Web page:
Digital imaging technologies are replacing the microfilm camera and photocopier as the primary mechanisms for reproducing print and graphic resources. Digitization practices do not necessarily accomplish preservation goals; only a portion of digitization programs in cultural heritage institutions produce preservation-quality results. In 2004, the Association of Research Libraries issued a position paper that supported the creation of preservation-quality digital images, citing the abundance of available standards and best practices. This course concentrates on the state-of-the-art of standards, techniques, metadata, and project requirements for the production of preservation-quality digital images. The course will consider such standards and practices within the larger context of the representation of information through technological remediation. Course Level: Graduate This Work, SI 675 - Digitization for Preservation, by Paul Conway is licensed under a Creative Commons Attribution-NonCommercial-ShareAlike license.
Course prepares you to advise clients or your own organization on the design of contracts and screening policies when one of the parties has an information advantage over the other. For example, students study the design of patent licenses (the licensor knows more about the market), the design of social systems to reduce spam (the spam sender knows more about the content before the recipient decides whether to read), and the design of performance contracts for professional services (e.g., consultants, contract programmers, etc., when the contractor knows more than the employer about her level of effort). This course follows SI 646. Prerequisite(s): SI 562 & 563 or equivalent course in intermediate microeconomics. Course Level: Graduate This Work, SI 680 - Contracting and Signaling, by Jeffrey K. MacKie-Mason is licensed under a Creative Commons Attribution-NonCommercial-ShareAlike license.
SPANISH 103 is an introductory course to the Spanish language and culture. This course uses a task and content-based approach to learning which integrates grammar in a functional use through listening, speaking, reading, and writing. Language use is encouraged through communicative activities rather than a sequence of linguistic units. Learning strategies and cultural awareness are also important objectives of the course. Course Level: Undergraduate This Work, Spanish 103 - Review of Elementary Spanish, by Tatiana Calixto is licensed under a Creative Commons Attribution-NonCommercial-ShareAlike license.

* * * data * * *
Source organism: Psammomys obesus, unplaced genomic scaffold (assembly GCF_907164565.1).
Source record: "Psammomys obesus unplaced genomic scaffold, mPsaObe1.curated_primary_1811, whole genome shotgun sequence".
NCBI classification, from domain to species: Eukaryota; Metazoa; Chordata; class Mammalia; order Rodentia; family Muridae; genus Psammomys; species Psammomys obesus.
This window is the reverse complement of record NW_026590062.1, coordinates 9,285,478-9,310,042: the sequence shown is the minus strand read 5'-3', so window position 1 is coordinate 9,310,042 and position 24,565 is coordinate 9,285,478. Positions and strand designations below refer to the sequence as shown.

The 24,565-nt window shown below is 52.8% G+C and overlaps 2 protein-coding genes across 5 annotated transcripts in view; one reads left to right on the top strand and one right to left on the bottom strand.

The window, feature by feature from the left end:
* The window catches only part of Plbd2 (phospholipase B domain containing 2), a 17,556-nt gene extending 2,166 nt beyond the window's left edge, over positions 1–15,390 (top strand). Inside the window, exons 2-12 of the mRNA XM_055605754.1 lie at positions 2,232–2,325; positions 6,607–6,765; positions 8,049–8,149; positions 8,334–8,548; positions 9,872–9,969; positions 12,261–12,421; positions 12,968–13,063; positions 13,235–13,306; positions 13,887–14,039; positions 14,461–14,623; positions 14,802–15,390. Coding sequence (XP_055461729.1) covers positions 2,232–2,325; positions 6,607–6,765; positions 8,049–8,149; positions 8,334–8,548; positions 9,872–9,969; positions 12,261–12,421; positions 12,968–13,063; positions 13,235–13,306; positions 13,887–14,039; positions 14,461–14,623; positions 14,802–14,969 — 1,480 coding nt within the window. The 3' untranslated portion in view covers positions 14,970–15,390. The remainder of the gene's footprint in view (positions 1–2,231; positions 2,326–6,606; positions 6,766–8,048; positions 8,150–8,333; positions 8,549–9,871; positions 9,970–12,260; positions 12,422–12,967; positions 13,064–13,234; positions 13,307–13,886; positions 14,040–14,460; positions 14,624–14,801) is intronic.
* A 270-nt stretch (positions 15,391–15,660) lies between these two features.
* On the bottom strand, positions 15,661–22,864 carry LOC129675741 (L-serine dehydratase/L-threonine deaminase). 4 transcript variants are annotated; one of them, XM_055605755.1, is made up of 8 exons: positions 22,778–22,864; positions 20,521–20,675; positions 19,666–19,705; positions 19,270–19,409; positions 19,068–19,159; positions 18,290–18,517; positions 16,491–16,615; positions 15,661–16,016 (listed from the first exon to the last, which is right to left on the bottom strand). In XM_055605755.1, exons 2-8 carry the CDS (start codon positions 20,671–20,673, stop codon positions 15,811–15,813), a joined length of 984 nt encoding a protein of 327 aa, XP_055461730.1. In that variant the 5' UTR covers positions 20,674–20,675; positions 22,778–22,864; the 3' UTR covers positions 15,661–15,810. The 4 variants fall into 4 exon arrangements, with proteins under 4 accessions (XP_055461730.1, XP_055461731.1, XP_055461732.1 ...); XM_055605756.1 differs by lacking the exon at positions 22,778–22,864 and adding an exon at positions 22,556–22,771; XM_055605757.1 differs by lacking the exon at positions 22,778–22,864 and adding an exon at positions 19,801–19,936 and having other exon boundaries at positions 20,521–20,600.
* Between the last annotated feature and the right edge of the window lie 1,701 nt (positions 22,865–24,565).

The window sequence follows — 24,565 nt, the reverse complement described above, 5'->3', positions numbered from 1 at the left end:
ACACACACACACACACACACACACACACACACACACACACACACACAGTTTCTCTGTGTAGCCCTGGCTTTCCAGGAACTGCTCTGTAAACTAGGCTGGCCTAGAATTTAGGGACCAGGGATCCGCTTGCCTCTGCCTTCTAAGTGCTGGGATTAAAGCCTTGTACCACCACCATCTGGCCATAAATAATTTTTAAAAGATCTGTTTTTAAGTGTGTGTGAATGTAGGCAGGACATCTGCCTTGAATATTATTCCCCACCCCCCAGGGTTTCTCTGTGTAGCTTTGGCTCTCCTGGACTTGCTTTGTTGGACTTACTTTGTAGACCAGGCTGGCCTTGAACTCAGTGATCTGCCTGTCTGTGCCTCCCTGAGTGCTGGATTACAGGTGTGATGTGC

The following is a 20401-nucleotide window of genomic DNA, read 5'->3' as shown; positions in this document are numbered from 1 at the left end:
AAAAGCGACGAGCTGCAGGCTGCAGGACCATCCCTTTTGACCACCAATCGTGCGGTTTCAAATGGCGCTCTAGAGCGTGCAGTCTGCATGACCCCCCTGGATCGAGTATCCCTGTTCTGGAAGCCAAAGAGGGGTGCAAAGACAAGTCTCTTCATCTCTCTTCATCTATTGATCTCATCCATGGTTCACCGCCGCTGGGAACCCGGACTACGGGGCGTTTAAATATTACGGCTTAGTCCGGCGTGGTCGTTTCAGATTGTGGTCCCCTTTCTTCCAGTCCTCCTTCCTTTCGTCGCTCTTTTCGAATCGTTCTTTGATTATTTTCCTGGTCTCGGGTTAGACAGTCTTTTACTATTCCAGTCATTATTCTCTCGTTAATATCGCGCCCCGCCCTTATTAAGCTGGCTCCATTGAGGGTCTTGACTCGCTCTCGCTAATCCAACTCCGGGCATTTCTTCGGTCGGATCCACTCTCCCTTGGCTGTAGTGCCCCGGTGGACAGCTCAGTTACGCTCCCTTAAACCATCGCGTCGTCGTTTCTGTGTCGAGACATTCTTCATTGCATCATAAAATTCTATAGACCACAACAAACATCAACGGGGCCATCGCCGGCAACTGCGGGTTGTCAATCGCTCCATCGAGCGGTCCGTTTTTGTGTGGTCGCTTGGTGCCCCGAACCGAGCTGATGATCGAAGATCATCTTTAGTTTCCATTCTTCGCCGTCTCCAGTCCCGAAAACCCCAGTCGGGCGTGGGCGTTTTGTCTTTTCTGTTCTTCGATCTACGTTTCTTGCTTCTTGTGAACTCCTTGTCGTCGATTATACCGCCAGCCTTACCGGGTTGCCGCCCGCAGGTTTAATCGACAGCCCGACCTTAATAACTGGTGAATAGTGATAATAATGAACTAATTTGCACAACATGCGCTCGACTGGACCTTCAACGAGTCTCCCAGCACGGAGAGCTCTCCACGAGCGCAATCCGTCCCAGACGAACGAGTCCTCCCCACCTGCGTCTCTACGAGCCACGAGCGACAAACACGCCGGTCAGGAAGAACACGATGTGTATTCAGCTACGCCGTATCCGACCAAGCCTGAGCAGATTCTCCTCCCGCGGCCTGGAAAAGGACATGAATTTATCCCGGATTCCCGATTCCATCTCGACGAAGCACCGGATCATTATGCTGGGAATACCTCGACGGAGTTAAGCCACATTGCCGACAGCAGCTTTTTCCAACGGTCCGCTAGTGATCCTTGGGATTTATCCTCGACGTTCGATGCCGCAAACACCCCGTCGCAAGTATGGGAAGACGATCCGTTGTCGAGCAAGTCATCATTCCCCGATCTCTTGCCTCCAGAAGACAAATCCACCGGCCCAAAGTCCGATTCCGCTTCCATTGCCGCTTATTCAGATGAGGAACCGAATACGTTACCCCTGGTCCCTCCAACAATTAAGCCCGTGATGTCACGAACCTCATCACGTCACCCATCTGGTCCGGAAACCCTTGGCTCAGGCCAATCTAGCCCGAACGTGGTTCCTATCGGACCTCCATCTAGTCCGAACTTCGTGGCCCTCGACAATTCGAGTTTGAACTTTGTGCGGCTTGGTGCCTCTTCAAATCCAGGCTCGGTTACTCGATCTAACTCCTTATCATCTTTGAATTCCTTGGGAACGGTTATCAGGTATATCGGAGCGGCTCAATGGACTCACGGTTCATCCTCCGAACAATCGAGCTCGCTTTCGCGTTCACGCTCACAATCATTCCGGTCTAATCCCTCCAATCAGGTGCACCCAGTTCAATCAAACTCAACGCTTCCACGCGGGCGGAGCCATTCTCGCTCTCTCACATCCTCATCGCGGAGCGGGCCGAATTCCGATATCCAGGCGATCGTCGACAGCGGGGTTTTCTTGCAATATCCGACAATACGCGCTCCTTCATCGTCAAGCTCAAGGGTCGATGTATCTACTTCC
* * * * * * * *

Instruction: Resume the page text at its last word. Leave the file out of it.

Spanish 277 is the prerequisite course for minors and concentrators in Spanish. This course combines online self-instruction of Spanish grammar with an introduction to literature in Spanish. In-class discussions will focus on literary concepts and will integrate the study of grammar usage in the readings. The online materials include print handouts, PowerPoint presentations, audio mini-lessons, and links to online grammar explanations, all of which will allow students to bring their grammar skills up to the desired level. There are also self-correcting electronic exercises, all of which provide feedback on correct/incorrect answers. Course Level: Undergraduate This Work, Spanish 277 - Reading, Grammar, and Composition, by Dennis Pollard is licensed under a Creative Commons Attribution-NonCommercial-ShareAlike license.
Statistics is the science that turns data into information and information into knowledge. This class covers applied statistical methodology from an analysis-of-data viewpoint. Topics covered include frequency distributions; measures of location; mean, median, mode; measures of dispersion; variance; graphic presentation; elementary probability; populations and samples; sampling distributions; one sample univariate inference problems, and two sample problems; categorical data; regression and correlation; and analysis of variance. Use of computers in data analysis is also explored. This course contains the Winter 2013 Statistics 250 Workbook and Interactive Lecture Notes. Fall 2011 Statistics 250 materials (syllabus, lectures, and workbooks) are also available for download. Course Level: Undergraduate This Work, Statistics 250 - Introduction to Statistics and Data Analysis, by Brenda Gunderson is licensed under a Creative Commons Attribution-NonCommercial-ShareAlike license.